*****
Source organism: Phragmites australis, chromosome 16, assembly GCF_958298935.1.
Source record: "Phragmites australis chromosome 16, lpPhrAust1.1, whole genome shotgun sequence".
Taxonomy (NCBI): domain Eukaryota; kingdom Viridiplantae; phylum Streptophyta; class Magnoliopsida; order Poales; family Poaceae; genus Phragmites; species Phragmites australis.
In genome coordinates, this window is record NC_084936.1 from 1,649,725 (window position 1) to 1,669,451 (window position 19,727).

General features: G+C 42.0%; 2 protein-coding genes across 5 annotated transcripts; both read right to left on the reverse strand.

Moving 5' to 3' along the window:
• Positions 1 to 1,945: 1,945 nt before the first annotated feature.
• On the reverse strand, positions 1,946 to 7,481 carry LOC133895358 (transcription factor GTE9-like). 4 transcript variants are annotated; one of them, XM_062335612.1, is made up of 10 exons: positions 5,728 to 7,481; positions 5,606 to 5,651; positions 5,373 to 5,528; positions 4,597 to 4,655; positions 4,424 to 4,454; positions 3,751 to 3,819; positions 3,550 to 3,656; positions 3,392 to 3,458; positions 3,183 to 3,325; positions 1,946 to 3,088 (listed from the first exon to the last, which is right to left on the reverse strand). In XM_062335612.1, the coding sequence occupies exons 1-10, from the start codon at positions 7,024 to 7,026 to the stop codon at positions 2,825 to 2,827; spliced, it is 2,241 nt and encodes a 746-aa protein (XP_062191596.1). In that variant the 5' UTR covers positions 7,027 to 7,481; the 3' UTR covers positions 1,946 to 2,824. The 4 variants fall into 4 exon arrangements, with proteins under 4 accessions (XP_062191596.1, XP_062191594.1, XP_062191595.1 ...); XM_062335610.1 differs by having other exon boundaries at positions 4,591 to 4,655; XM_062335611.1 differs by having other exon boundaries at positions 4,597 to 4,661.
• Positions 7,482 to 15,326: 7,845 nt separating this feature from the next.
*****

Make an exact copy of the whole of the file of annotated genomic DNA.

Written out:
Source organism: Phragmites australis, chromosome 16, assembly GCF_958298935.1.
Source record: "Phragmites australis chromosome 16, lpPhrAust1.1, whole genome shotgun sequence".
Taxonomy (NCBI): domain Eukaryota; kingdom Viridiplantae; phylum Streptophyta; class Magnoliopsida; order Poales; family Poaceae; genus Phragmites; species Phragmites australis.
In genome coordinates, this window is record NC_084936.1 from 1,649,725 (window position 1) to 1,669,451 (window position 19,727).

General features: G+C 42.0%; 2 protein-coding genes across 5 annotated transcripts; both read right to left on the reverse strand.

Moving 5' to 3' along the window:
• Positions 1 to 1,945: 1,945 nt before the first annotated feature.
• On the reverse strand, positions 1,946 to 7,481 carry LOC133895358 (transcription factor GTE9-like). 4 transcript variants are annotated; one of them, XM_062335612.1, is made up of 10 exons: positions 5,728 to 7,481; positions 5,606 to 5,651; positions 5,373 to 5,528; positions 4,597 to 4,655; positions 4,424 to 4,454; positions 3,751 to 3,819; positions 3,550 to 3,656; positions 3,392 to 3,458; positions 3,183 to 3,325; positions 1,946 to 3,088 (listed from the first exon to the last, which is right to left on the reverse strand). In XM_062335612.1, the coding sequence occupies exons 1-10, from the start codon at positions 7,024 to 7,026 to the stop codon at positions 2,825 to 2,827; spliced, it is 2,241 nt and encodes a 746-aa protein (XP_062191596.1). In that variant the 5' UTR covers positions 7,027 to 7,481; the 3' UTR covers positions 1,946 to 2,824. The 4 variants fall into 4 exon arrangements, with proteins under 4 accessions (XP_062191596.1, XP_062191594.1, XP_062191595.1 ...); XM_062335610.1 differs by having other exon boundaries at positions 4,591 to 4,655; XM_062335611.1 differs by having other exon boundaries at positions 4,597 to 4,661.
• Positions 7,482 to 15,326: 7,845 nt separating this feature from the next.